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Hungarian integrated oil firm Mol has had to reshape its upstream operations in light of the 2014 oil price crash.
Upstream Executive Vice-President Dr Berislav Gaso tells MEES how it has slashed production costs and that despite setbacks, Mol still sees the Middle East as important.
Hungary’s Mol swung from a $903mn loss in 2015 to a $941mn profit last year thanks to a series of cost cutting measures that boosted the firm’s efficiency. Despite oil prices averaging around 15% lower than in 2015, the firm’s upstream division also managed to turn a profit.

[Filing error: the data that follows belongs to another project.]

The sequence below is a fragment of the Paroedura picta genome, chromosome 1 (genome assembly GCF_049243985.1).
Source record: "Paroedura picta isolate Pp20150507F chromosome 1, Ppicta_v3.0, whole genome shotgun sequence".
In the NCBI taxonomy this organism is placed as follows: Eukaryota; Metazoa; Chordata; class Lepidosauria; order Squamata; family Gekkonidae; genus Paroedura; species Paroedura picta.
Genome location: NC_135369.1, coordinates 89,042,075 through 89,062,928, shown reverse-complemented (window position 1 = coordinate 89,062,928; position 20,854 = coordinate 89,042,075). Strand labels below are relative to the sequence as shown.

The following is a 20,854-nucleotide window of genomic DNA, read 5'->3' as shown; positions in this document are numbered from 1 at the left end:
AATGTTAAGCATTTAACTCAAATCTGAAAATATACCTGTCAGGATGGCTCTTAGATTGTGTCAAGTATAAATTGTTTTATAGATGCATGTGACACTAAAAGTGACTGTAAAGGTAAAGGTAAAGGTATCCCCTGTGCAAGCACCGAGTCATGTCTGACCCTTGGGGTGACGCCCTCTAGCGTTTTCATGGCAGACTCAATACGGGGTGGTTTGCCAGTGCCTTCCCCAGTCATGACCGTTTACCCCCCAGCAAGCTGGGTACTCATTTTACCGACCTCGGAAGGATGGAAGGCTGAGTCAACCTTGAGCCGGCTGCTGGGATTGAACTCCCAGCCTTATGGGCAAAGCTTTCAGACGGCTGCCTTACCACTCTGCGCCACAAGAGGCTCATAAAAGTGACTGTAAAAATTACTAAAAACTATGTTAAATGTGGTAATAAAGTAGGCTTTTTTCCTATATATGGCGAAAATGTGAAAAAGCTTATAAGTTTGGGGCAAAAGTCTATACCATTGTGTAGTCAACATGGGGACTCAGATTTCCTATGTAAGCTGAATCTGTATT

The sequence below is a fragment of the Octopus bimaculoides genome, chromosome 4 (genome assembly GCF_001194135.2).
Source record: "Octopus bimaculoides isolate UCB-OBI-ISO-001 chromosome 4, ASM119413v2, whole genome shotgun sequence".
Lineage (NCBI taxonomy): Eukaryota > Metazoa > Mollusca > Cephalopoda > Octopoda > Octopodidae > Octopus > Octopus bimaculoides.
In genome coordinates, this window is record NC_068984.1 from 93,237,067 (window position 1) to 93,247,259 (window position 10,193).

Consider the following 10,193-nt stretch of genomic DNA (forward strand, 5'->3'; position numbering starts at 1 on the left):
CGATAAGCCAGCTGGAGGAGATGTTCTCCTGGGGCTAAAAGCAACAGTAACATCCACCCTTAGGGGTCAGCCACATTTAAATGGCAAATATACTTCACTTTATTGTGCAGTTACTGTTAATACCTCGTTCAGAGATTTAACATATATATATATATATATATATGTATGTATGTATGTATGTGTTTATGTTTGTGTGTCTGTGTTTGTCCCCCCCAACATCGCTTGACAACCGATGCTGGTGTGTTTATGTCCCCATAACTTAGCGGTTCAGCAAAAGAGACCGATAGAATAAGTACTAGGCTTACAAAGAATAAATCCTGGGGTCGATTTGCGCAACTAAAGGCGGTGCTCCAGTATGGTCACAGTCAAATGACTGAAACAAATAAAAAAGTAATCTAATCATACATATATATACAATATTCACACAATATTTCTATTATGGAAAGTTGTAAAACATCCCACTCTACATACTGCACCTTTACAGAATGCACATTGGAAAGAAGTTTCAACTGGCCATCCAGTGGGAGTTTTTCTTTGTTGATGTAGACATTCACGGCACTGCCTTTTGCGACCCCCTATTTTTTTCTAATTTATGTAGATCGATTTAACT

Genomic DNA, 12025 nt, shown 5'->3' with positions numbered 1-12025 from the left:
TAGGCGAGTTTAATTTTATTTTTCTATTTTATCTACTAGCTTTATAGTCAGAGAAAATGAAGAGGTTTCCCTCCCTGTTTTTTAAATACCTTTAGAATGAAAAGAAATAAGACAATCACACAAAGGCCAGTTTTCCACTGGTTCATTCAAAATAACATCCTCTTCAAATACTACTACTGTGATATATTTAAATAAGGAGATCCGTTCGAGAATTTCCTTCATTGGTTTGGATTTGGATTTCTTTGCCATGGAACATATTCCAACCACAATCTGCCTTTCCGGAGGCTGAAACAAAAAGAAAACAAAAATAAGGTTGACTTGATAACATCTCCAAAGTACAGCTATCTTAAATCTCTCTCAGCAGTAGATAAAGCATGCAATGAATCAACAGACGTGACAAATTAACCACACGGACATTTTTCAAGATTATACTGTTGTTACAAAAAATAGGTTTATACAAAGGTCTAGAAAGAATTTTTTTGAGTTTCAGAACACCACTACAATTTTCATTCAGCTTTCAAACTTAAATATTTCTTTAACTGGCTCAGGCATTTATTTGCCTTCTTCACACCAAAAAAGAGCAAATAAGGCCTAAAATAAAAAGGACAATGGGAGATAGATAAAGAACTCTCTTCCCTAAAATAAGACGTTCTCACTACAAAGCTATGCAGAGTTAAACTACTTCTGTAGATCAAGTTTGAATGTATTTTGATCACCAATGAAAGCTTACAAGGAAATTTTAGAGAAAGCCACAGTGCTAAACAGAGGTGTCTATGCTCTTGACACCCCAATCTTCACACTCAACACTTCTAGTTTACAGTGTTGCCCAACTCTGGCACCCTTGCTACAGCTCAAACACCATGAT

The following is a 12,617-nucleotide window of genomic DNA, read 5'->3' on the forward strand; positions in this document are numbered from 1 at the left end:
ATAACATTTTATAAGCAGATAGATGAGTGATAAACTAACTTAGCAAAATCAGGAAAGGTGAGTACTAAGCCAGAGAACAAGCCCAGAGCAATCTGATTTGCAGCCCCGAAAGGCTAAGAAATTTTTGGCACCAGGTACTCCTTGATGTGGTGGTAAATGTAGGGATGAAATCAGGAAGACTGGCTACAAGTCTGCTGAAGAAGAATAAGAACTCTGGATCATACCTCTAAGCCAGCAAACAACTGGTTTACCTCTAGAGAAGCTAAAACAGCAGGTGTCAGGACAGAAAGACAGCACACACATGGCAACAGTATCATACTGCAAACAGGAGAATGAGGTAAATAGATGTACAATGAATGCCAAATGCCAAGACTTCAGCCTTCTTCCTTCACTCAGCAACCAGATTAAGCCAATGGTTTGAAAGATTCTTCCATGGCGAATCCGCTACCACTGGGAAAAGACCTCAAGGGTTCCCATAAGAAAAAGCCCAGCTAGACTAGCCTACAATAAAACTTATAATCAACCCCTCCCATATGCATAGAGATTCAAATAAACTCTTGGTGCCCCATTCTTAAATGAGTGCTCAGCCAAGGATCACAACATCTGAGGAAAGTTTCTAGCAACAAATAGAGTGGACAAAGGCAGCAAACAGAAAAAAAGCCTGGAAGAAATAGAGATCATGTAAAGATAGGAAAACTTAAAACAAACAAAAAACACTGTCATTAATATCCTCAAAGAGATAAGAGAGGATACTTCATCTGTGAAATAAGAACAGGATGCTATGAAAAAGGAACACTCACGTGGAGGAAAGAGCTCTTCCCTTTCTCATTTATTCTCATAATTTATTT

This is partially explained by a slight uptick in net crude output (see table), back above 40,000 b/d for the first time since 2012 largely thanks to a doubling of output from the UK. Output from the firm’s only Middle Eastern producing crude field – the 38,000 b/d Shaikan field in Iraqi Kurdistan operated by Gulf Keystone – stayed flat at 3,600 b/d net to Mol. (CONTINUED - 983 WORDS)
DATA INSIDE THIS ARTICLE
|table||Mol Crude Oil Production ('000 B/D)|
|table||Mol Natural Gas Production (Mn Cfd)|